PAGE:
A Brookings Institute study found 60 percent of women with bachelor’s degrees underestimated the cost of being a parent, including other demands like added commute times for daycare. It also found that the likelihood of a woman returning to work after a child declines by 40 percent.
With the expectation of mothers as primary caregivers, this has significant impact on a woman’s earning potential. It can and will lead to handicapped retirement as lost income means less pension earnings, 401k savings and Social Security payouts.
The path forward
So what to make of all these conflicting metrics and statistics? I choose to believe that there are reasons for optimism: Women are on a positive trajectory and we are recording gains.
But we must also expand our efforts to bring more women of different economic and ethnic groups into this path, to make our gains more sustainable, and to teach women to better wield their influence and economic power.
One of the clearest ways to do this is by creating a path beginning in adolescence that leads to higher earning lifetime wages. This higher class of earners can better advance in their careers, save more for retirement, expand overall net worth and earnings managed by women, and build a more diverse class of role models for future generations.
1. Tech training is key
In today’s world, any path to higher earnings for a meaningful segment of women begins and end with technology training. From engineers to farmers, the changing nature of society means that nearly everyone in today’s workforce must be tech-familiar. It is almost impossible to earn a meaningful paycheck without understanding how the web works or how to navigate a software program, but most jobs require much deeper levels of proficiency with more complex technologies.
Unfortunately, studies show that most girls begin opting out of technology-related coursework in middle school. We must reverse this trend in order to give our girls — and future female earners — a fighting chance. That begins by building engaging programs that align with girls’ unique interests and ways of learning, then carries through to more deliberate high school and college instruction, all supported by a network of passionate female role models and mentors.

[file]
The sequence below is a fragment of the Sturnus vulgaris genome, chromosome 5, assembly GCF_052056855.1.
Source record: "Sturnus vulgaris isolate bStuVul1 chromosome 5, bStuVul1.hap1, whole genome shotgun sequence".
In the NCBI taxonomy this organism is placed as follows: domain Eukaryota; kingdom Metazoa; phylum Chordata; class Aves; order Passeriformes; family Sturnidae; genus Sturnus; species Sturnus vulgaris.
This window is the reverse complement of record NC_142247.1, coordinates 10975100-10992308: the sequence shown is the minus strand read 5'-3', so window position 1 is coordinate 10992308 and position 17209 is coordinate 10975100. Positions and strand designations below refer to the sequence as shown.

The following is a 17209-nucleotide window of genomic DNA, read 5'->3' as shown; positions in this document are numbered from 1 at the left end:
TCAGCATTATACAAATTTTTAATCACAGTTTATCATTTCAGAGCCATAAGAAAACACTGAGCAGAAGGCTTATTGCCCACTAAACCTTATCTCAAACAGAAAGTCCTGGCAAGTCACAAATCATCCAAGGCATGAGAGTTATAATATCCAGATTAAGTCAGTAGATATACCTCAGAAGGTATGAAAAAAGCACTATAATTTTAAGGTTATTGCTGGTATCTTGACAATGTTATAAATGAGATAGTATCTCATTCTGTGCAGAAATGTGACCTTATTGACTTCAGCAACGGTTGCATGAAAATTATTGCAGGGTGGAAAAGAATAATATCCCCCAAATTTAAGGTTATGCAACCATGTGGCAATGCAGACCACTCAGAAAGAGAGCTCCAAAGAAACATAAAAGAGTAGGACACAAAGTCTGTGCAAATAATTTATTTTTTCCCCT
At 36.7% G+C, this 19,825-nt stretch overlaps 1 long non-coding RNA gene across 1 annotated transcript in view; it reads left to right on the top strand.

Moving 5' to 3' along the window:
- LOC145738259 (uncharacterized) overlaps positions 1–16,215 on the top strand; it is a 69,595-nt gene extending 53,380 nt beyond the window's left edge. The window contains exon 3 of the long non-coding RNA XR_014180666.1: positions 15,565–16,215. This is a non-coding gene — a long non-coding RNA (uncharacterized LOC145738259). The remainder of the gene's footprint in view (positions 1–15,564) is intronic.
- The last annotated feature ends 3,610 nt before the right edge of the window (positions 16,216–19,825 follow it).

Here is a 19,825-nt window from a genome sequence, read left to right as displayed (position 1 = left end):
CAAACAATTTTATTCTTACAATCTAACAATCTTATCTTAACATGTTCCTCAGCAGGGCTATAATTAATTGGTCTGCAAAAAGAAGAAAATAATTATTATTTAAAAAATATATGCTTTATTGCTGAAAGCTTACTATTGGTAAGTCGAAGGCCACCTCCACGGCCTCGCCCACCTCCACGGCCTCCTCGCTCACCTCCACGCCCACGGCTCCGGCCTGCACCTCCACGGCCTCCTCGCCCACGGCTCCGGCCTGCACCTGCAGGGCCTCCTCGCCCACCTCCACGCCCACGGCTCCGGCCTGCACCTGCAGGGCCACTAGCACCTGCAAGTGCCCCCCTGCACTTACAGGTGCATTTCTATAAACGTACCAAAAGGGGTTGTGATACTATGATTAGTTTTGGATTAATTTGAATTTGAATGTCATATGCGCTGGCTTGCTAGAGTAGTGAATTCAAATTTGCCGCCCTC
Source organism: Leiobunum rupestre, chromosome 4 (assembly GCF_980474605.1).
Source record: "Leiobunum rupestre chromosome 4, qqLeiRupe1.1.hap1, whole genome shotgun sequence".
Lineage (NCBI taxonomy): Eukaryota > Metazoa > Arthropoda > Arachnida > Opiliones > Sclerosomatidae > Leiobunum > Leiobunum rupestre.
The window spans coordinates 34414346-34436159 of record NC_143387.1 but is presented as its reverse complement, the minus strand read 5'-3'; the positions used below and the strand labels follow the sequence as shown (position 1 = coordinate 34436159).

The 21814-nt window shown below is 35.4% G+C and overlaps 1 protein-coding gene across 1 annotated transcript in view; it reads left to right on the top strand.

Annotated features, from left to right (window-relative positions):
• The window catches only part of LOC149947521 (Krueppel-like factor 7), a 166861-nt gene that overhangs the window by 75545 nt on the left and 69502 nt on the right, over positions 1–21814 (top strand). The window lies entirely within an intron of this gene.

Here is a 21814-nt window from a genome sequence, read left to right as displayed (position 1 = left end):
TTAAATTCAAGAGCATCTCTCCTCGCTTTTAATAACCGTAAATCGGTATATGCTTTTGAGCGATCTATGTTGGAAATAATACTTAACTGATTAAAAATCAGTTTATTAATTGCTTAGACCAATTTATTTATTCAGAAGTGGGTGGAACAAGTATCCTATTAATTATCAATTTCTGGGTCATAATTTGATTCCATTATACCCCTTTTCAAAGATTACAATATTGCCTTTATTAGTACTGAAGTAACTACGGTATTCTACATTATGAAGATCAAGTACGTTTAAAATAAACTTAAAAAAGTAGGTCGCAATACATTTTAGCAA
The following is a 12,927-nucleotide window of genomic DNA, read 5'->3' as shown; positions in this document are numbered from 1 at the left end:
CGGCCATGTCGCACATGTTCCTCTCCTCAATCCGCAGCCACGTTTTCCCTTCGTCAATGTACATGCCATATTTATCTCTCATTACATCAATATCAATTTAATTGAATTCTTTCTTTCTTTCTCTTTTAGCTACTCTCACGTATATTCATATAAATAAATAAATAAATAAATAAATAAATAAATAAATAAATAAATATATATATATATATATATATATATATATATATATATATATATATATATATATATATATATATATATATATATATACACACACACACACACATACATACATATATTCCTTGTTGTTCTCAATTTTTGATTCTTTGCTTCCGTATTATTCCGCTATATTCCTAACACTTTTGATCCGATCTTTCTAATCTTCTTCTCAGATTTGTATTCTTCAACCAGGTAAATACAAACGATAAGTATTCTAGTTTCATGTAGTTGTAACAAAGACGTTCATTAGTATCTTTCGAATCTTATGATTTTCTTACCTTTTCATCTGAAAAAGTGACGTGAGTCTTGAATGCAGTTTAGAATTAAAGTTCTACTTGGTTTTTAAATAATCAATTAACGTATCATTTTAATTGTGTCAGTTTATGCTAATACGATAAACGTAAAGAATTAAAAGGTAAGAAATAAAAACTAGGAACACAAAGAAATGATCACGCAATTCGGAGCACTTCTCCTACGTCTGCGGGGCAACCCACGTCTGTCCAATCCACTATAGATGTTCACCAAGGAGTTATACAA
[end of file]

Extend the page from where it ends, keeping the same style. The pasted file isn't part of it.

Our technology workforce is forecast to be nearly one million short by the year 2020. In addition, studies increasingly show that diverse companies are more competitive and fare better overall. That means that if we’re successful, this new generation of workers will meet with incredible opportunity.
These tech-familiar women will have many more career options than those that existed five years ago or even today. They will also have the ability to close the pay gap and create a more sustainable ownership of wealth in America.
Ultimately, by building this future class of higher wage earners, we can augment and support the coming transfer of inherited wealth to build a broad, diversified base of economically empowered women in America.
But once we achieve this, how will women wield this newfound economic power? It is critical that we learn how to manage our power of the purse in a way that influences policy, education and more to continue expanding our gains and creating opportunities for others.
2. Embracing the market
The average single woman’s net worth is three times smaller than the average man’s, and the average woman has earned $1.06 million less than the average man by retirement age. That’s an enormous gap that is only partially accounted for by wage earnings.
Investing is one way to close this gap faster, but women tend to be more cautious when it comes to putting money in the market. A recent Acorns study found that 57 percent of women did not invest at all in 2017, compared to 44 percent of men. When you consider the power of compounding interest and the potential for lifetime market gains, women’s reluctance to invest — and at an early age — could be a great wealth inhibitor.
To reverse this, women earning higher wages must look to the market and other passive investment streams to augment their wealth. Interest bearing accounts at a local bank do not count!
Similarly, women must demand more ownership of household finances and investment strategies. Studies show that while many women control a household’s consumer budget and spending, most men oversee long term financial planning and savings.